It’s hard to believe that a couple of years ago Liverpool were the team closest to us when we won the league again. In the end, they won three less games than us but there were serious worries that Liverpool were in the ascendancy and that the claims of a ‘Rafalution’ were starting not to sound so ridiculous. However, at the end of the season, Sir Alex Ferguson commented that Liverpool had enjoyed their best season in almost 20 years, but still finished 4 points short, so probably wouldn’t be much of a threat the following season. I’m sure even he didn’t envisage Liverpool slipping down a further 5 places to 7th though, particularly considering they didn’t even have the excuse of prioritising the Champions League, given that they got booted out at the group stages.
At the end of the season, Benitez plunged Liverpool in to a few more million quids worth of debt when receiving the pay off for a job he wanted to leave, and inherited Jose Mourinho’s champions of Europe. Jamie Kanwar from Liverpool Kop has spoken about his feelings on last season, Benitez and Liverpool on the up.
Scott the Red: Were you happy with your team’s performance last season?
Jamie Kanwar: No, not at all. It was an utterly abject season in every way, possibly the worst I’ve experienced my 27 years as an LFC fan. The only other season that comes close to mind-numbing drudgery of last year is 1993-4 under Graeme Souness, but at least then the disappointment was moderated by the fact that we still had legends in the team like John Barnes and Ian Rush, and there was hope for the future with the likes of Steve Mcmanaman and Robbie Fowler coming through. Last season was always going to happen under Rafa Benitez. It was inevitable – Benitez pulled off the perfect Coup d’état at Anfield, and all the mistakes he’d consistently been making since 2004 came home to roost in one season. Benitez had too much power; he’d padded the staff with too many servile yes-men, and he had too much misguided blind-faith support from legions of manipulated fans. In short, Benitez became a sporting dictator, and the negativity of his approach suffocated and demotivated the team.
STR: Well I for one will miss Benitez. He was good for a laugh and meant there wasn’t much debate over who would reach 19 first. New manager, so what are your aspirations for this season?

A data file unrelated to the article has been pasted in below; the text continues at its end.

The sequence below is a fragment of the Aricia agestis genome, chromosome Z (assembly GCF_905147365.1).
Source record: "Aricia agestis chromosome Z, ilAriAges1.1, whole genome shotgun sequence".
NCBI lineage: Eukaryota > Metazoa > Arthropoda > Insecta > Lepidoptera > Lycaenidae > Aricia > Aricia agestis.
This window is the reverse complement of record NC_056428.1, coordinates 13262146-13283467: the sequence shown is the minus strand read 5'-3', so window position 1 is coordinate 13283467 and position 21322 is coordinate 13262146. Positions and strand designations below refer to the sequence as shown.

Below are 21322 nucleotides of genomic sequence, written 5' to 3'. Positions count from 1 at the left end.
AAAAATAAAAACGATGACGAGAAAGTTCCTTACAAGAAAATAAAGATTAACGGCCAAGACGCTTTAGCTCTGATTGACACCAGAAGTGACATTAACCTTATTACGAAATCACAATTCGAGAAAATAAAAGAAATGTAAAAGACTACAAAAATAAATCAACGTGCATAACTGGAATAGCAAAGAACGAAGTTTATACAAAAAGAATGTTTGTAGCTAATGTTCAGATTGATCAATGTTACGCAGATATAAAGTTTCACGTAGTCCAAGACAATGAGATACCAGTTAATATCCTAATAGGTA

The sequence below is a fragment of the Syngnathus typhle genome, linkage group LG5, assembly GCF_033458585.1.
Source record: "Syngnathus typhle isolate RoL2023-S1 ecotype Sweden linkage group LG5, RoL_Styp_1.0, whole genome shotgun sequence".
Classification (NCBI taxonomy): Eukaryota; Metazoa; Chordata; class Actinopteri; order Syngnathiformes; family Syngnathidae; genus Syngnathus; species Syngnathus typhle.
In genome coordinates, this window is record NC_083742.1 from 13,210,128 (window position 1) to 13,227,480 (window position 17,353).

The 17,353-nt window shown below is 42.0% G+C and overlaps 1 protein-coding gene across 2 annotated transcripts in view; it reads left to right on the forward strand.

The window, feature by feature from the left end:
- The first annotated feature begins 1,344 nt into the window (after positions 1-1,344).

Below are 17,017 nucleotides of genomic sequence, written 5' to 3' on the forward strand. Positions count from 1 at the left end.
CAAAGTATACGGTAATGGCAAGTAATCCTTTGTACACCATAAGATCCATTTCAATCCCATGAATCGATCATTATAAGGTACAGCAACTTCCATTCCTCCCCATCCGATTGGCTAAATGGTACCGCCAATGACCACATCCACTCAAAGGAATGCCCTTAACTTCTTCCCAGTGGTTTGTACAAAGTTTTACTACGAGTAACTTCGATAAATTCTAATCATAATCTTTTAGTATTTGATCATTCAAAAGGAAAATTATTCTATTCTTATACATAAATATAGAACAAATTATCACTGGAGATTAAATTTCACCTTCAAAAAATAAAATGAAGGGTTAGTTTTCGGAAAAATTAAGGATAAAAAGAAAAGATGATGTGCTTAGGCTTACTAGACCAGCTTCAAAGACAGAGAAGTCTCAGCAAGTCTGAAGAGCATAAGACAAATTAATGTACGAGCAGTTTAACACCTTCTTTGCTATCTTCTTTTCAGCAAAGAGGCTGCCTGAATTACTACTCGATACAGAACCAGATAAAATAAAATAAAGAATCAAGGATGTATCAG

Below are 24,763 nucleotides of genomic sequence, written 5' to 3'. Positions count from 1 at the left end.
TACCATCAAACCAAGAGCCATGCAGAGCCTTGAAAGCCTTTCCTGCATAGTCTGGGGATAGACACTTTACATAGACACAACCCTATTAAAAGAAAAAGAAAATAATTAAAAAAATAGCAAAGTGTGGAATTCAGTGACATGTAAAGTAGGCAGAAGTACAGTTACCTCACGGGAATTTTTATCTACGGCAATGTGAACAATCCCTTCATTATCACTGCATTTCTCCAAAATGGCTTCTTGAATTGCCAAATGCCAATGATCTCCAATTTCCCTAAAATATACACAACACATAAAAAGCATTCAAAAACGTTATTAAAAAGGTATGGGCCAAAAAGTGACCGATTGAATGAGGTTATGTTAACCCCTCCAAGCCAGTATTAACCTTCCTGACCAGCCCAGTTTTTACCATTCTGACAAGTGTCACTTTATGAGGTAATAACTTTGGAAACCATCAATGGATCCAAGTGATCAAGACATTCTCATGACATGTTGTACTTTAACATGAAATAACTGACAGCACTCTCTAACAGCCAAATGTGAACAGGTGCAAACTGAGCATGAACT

JK: I have no doubt that Liverpool will finish in the top 4. On paper, it probably doesn’t appear likely, but many of our players were only functioning at 50% capacity/effort last season. That will all change under Roy Hodgson, who is an excellent manager. I just want to see players enjoying themselves for a change; unshackled, and playing without fear; unafraid to express themselves creatively. I personally want to start enjoying watching Liverpool again. I’m probably in the minority with this view, but for me, it’s all about the enjoyment/excitement of football. I really don’t care if we win trophies next season; as long as the team always gives 100%, and plays entertaining football (and hammers United along the way!), I’ll be happy. The dark days of the Benitez era are over, and Liverpool are back in the ascendancy.
STR: The ascendancy eh? After finishing 7th last season, that’s probably not too hard. But if this is true, who are you expecting to be your most important player this season?
JK: If he stays fit, undoubtedly Fernando Torres. If there’s one player in the Premier League who guarantees goals, it’s a fit Torres.
STR: Couldn’t agree more which is why it was a massive relief when he confirmed he wasn’t leaving for Chelsea! You’ve spoken about Roy already, so how do you rate his ability to take Liverpool forward?
JK: I have great faith in Roy Hodgson. He’s an old-school manager, very much in the mould of LFC greats of the past like Bob Paisley and Bill Shankly. He is not the big name that many fans hoped for but that doesn’t make any difference. Hodgson is a very intelligent man, with vast experience of football at all levels. Most importantly, he has a quality that’s been lacking at Anfield in the last 10+ years: excellent man-management skills, which will – in my view – make all the difference.
STR: What’s your favourite chant you’ve heard sung at your ground?
This one about Djimi Traore was great, to the tune of ‘Blame it on the Boogie’.
“Don’t blame it on the Biscan,
Don’t blame it on the Hamann,
Don’t blame it on the Finnan,
Blame it on Traore,
He just can’t,
He just can’t,
He just can’t control his feet.”
Another great one:
“He’s red, He’s sound,
He’s banned from every ground,
Carra’s dad, Carra’s dad.”
STR: Yeh I’d heard that Traore one before. Good shout. Anyway, where do you think United will finish this season?
JK: 2nd, behind Chelsea again. Of course, with Alex Ferguson at the club, winning the league will never be out of the question. It goes without saying that I hope United get nowhere near winning the league!
STR: Of course. I’m just glad I don’t have to hope Liverpool keep their hands off the title. It’s just common knowledge. Ouch. Anyway, if you could have any two players from United’s current squad playing for you, who would they be?
JK: Javier Hernandez and Dimitar Berbatov. To be honest, I wouldn’t really want to see any United players in Liverpool shirts (Paul Ince was bad enough), but we need strikers, and Hernandez and Berbatov fit the bill.